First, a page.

The proposed laws, if enacted, “would bring devastating harms to the transgender community,” said Chase Strangio, a transgender-rights lawyer with the American Civil Liberties Union. He warned that the medical bans -- now pending in Colorado, Florida, Missouri, Oklahoma, South Carolina and South Dakota and likely to surface elsewhere -- could trigger suicides among young people yearning to undergo gender transition.
The bills’ goals have been endorsed by several national conservative groups, including Alliance Defending Freedom and Eagle Forum. “We’ve got lots of legislators working on this,” said Gayle Ruzicka, an activist with Eagle Forum’s Utah chapter. “We don’t let this happen to children.”
The bill recently introduced in South Dakota would make it a felony for medical providers to perform operations or administer hormone therapy to help minors change their gender. The Missouri bill would subject doctors to revocation of their license if they administered gender-reassignment treatment, and parents who consented to such treatment would be reported to child-welfare officials for child abuse.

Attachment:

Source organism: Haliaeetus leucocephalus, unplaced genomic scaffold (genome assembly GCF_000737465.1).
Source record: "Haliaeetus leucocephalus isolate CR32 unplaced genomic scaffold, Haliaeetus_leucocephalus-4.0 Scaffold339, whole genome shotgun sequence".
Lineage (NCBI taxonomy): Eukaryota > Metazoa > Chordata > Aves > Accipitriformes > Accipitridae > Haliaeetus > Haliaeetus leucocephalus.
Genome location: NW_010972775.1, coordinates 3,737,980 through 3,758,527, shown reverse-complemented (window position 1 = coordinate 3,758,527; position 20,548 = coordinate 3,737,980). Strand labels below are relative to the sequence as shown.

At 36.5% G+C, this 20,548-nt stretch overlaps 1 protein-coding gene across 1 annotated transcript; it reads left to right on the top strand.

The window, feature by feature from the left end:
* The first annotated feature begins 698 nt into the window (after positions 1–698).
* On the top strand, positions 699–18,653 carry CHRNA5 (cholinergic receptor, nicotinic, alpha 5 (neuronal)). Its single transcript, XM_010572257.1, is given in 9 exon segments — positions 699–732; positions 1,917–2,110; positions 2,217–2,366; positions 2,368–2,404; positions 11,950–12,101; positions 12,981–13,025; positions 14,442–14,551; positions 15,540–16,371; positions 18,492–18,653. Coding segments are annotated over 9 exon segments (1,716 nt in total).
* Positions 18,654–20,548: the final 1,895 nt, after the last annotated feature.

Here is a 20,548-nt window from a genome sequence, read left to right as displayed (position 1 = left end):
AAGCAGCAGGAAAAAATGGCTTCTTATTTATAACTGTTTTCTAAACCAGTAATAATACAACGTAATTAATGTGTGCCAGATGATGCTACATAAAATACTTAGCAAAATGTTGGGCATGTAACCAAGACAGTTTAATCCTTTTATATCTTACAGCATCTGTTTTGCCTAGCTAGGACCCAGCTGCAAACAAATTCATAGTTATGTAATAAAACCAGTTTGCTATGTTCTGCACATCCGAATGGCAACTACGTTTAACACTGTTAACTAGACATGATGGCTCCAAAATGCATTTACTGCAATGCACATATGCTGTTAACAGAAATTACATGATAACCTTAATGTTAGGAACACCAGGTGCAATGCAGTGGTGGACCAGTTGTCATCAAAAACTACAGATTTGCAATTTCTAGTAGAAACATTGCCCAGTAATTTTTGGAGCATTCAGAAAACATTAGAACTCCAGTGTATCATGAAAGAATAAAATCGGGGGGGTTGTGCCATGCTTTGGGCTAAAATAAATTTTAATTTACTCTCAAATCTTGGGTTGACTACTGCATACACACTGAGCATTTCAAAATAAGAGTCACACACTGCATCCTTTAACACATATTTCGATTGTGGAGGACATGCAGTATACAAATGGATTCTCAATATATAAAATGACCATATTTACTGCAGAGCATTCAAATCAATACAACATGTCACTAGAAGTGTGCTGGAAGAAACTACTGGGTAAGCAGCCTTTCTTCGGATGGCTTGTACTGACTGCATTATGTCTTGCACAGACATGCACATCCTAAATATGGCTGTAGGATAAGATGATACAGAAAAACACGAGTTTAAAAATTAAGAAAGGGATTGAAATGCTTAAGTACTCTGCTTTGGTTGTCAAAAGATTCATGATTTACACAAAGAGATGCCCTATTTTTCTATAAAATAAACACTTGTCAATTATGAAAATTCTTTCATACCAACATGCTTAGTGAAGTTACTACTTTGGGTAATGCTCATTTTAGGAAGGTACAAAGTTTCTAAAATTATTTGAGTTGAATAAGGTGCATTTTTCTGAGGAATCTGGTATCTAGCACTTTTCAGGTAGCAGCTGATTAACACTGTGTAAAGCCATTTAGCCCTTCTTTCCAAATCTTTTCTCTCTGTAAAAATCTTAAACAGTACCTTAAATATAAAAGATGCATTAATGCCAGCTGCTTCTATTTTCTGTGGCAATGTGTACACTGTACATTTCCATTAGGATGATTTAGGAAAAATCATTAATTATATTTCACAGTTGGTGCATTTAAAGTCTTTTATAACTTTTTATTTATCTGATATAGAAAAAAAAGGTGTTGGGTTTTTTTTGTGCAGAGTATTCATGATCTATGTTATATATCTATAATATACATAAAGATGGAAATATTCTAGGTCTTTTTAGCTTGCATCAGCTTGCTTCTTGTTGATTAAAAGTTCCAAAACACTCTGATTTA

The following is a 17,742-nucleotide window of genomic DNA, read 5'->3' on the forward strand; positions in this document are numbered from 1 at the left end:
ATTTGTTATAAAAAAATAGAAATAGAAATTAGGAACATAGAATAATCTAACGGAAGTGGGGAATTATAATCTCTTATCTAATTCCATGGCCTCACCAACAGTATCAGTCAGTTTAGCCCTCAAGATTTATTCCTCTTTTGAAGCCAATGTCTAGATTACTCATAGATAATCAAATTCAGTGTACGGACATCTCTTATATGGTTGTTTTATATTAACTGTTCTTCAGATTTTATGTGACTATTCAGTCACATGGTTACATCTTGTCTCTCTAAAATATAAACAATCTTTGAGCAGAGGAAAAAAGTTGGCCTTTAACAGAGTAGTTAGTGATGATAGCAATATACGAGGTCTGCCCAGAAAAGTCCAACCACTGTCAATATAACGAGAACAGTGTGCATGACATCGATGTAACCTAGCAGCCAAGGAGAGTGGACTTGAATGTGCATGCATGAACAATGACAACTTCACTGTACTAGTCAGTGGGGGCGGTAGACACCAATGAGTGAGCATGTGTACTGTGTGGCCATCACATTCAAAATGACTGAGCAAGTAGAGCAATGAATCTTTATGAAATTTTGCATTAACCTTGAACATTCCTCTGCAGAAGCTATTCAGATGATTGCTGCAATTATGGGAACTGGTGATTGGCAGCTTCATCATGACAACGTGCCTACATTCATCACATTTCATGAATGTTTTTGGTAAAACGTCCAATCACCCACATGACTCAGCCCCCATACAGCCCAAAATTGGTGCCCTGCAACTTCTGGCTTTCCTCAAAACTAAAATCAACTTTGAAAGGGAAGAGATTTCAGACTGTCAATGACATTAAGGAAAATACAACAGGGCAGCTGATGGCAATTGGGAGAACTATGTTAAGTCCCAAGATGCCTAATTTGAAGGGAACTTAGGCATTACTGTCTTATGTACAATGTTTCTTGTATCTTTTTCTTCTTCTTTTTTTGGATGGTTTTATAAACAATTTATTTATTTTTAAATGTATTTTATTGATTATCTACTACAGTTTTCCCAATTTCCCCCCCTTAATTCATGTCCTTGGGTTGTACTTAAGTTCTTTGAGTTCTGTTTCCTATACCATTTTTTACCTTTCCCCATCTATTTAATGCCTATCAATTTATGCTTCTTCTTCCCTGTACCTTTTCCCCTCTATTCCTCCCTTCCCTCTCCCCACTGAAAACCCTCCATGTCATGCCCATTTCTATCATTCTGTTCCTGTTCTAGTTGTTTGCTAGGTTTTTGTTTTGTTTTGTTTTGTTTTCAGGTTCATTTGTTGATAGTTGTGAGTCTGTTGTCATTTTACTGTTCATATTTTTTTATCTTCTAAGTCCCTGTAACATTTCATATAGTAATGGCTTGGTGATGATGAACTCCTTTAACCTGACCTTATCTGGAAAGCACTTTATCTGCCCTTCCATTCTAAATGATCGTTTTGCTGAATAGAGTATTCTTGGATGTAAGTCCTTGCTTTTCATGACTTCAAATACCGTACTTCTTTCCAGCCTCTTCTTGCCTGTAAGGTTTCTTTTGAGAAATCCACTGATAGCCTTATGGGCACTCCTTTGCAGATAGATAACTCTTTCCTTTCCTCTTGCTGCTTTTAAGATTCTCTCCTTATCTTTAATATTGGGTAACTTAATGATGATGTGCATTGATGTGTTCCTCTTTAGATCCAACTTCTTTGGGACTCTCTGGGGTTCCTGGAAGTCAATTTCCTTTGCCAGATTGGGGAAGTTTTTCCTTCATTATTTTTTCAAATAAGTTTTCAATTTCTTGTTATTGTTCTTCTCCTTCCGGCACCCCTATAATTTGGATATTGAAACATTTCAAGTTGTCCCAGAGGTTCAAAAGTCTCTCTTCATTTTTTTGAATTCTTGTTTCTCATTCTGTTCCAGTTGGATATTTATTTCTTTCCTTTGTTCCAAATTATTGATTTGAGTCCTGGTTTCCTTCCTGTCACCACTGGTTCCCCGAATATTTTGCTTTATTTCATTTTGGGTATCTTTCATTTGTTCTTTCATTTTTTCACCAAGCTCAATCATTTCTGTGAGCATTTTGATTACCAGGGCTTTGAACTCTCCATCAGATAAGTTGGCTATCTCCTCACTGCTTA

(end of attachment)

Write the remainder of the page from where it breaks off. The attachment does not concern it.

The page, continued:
“I cannot imagine what happens to transgender people if these criminal bans pass,” said the ACLU’s Strangio, a transgender man. “I don’t think we can possibly raise the alarm enough, because people are going to die.”
The medical director of the Trevor Project, a youth suicide prevention service, also expressed dismay, saying the bills could deprive some young people of potentially life-saving treatment. “They would force doctors to make an untenable decision and could result in their imprisonment for providing best-practice medical care,” said Dr. Alexis Chavez, a transgender psychiatrist.
A Utah legislator, Republican Rep. Brad Daw, said he has accepted Eagle Forum’s request to begin drafting such a bill, though his current proposal now contains some changes from the language suggested by the advocacy group.